This week’s chart displays the annual amount of real (2014 $) federal supplemental funding since 1980. As the chart shows, supplemental spending exploded in 2000s during the administration of George W. Bush and a largely Republican-controlled Congress.
This country needs to start making real and credible commitments to cutting government spending. With the president looking to put spending back on an upward trajectory, the new Republican-controlled Congress will need to champion the cause of controlling spending.
This week’s charts use data from the US Department of Agriculture (USDA) and the Center for Responsive Politics to display global and US sugar prices, annual lobbying spending by the sugar industry, and government-planned market segmentation of the domestic sugar industry through the USDA’s Domestic Sugar Program. The charts show that Big Sugar is a formidable Halloween haunt: their lobbying efforts pay handsomely in the form of government-driven market segmentation and artificially high sugar prices.
This week’s charts use data from CBO and the Office of Management and Budget’s (OMB) historical tables to display cumulative federal spending and revenues projected over the next decade along with a time series plotting of the Steuerle-Roeper Index of Fiscal Democracy, developed by Eugene Steuerle and Tim Roeper, which measures the percentage of federal revenues remaining for discretionary spending after mandatory outlays and interest payments have been covered.
This week’s charts use data from the Subsidy Tracker 2.0 dataset compiled by Good Jobs First, a government accountability and smart-growth advocacy group, to display the states (plus the District of Columbia) that disperse the highest amounts and numbers of subsidies, along with the top parent corporations that cumulatively benefit from these subsidies.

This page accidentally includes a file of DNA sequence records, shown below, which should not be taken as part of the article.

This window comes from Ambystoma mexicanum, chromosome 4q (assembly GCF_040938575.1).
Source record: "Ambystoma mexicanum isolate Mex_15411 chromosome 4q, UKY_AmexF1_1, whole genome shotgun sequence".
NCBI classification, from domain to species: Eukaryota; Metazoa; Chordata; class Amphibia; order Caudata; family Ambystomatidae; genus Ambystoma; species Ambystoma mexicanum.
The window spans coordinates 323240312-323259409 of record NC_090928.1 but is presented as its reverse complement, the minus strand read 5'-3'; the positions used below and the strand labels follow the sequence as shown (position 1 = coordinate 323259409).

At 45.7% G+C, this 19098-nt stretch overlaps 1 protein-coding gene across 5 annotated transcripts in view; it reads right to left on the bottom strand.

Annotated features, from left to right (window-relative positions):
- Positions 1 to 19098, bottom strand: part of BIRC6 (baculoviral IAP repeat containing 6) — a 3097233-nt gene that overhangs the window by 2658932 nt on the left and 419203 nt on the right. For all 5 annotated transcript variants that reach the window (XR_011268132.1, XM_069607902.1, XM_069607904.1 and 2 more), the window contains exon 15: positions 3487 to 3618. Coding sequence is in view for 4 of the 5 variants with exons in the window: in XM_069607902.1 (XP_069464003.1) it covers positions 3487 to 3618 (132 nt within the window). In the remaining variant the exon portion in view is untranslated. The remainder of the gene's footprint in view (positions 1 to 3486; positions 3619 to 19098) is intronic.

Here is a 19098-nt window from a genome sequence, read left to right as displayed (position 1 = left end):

This week’s charts use data from the Export-Import Bank and the Census Bureau to display assistance dispersion among minority- and women-owned exporting firms as a proportion of those in the general economy, along with the top 10 firms that receive assistance and the proportion of their benefits to the whole.
This week’s chart uses data from a new Cato Institute study quantifying some of the industrial “winners” and “victims” of Ex-Im subsidy policies. The chart shows that Ex-Im policies benefit far fewer industries than they penalize.
This week’s charts use data from the Congressional Budget Office’s (CBO) recently released update to its Budget and Economic Outlook to show the trends and components of projected debt and deficit increases. The charts show that debt and deficits will continue to grow over the coming decade, although enacting certain policy changes—such as freezing most discretionary spending at current levels or extending expiring tax cuts—could over the next decade shrink deficits by $615 billion or add $897 billion to baseline deficit projections, respectively.
These charts show that the federal government will not be able to provide the same level of services without significant reforms to entitlement programs that drive the bulk of spending and compound future interest payments on the federal debt.
This week's charts use new data from the recently released 2014 Old-Age and Survivors Insurance and Federal Disability Insurance (OASDI) Trustees Report to update a previous Mercatus Center chart series presenting projected cash flows and worker-to-beneficiary ratios for Social Security programs.